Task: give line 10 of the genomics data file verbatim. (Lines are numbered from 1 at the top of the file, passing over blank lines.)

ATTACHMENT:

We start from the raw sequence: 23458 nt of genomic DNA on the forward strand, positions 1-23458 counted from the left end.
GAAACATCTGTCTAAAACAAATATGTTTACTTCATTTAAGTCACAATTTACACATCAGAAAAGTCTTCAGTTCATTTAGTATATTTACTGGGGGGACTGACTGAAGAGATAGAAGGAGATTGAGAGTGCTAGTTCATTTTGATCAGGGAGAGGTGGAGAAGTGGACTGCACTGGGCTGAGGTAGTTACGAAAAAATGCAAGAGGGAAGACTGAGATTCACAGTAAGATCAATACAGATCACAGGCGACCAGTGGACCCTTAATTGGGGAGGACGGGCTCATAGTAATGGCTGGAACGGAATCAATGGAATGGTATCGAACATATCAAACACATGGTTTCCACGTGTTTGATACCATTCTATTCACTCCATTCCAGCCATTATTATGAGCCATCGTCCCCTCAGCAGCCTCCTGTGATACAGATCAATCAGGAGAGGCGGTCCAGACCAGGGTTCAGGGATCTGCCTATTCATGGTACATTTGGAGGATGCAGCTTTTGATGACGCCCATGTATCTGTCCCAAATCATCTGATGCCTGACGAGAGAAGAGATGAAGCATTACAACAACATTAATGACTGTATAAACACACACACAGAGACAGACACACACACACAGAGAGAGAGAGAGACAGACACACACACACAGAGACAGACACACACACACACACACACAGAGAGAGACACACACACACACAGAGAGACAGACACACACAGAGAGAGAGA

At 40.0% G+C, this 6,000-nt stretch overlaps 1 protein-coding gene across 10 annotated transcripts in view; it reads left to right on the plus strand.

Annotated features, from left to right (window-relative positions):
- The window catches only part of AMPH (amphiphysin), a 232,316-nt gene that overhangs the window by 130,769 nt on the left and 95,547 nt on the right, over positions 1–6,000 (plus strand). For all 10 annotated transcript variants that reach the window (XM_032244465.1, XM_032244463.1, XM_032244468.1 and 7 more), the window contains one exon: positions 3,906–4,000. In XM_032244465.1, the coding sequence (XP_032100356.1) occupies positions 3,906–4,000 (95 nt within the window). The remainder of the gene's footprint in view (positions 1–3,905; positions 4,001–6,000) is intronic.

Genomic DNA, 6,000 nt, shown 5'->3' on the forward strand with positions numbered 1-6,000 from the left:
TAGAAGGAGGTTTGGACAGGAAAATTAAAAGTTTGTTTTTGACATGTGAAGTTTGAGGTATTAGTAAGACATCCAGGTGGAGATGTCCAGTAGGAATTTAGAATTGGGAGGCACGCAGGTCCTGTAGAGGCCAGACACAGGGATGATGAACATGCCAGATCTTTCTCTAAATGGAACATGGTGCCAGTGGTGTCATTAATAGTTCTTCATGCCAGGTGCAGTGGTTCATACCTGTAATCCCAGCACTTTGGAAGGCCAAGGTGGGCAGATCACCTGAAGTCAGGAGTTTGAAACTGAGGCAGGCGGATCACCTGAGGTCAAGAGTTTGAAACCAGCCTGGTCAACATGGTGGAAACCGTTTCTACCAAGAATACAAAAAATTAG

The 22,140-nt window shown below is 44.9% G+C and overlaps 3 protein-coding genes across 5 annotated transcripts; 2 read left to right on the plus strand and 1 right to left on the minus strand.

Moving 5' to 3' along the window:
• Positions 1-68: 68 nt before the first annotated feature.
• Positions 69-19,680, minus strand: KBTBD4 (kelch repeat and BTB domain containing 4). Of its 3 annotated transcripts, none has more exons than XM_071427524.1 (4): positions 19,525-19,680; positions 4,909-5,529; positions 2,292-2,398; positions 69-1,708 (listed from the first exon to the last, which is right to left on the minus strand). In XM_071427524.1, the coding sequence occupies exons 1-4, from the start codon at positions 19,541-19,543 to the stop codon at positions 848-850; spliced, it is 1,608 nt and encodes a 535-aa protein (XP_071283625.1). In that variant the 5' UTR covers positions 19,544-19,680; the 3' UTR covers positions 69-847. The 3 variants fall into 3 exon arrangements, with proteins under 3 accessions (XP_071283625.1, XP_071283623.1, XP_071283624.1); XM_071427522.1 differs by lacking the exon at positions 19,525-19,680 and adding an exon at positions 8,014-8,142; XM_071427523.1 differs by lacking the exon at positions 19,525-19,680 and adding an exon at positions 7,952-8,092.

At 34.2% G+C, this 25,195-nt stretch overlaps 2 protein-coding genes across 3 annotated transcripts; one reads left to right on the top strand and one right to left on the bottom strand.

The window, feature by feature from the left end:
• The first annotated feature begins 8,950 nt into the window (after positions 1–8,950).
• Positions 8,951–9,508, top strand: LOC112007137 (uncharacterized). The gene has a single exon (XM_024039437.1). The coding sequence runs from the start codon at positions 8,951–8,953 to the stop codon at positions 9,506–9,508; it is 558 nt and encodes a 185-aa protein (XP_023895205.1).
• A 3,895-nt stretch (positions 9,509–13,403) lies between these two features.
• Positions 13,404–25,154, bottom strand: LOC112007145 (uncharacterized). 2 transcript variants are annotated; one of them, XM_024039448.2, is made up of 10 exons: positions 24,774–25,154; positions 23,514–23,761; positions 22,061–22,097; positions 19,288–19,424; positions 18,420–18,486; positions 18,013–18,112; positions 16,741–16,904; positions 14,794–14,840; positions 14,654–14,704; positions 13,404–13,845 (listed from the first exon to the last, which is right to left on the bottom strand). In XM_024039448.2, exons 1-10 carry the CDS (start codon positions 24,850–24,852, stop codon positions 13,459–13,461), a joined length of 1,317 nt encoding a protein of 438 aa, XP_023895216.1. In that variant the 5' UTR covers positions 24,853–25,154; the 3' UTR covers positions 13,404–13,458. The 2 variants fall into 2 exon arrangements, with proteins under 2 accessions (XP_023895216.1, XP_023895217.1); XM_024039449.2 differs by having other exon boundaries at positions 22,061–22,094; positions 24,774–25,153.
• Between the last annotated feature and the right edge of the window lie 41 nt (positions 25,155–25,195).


• Positions 1-68: 68 nt before the first annotated feature.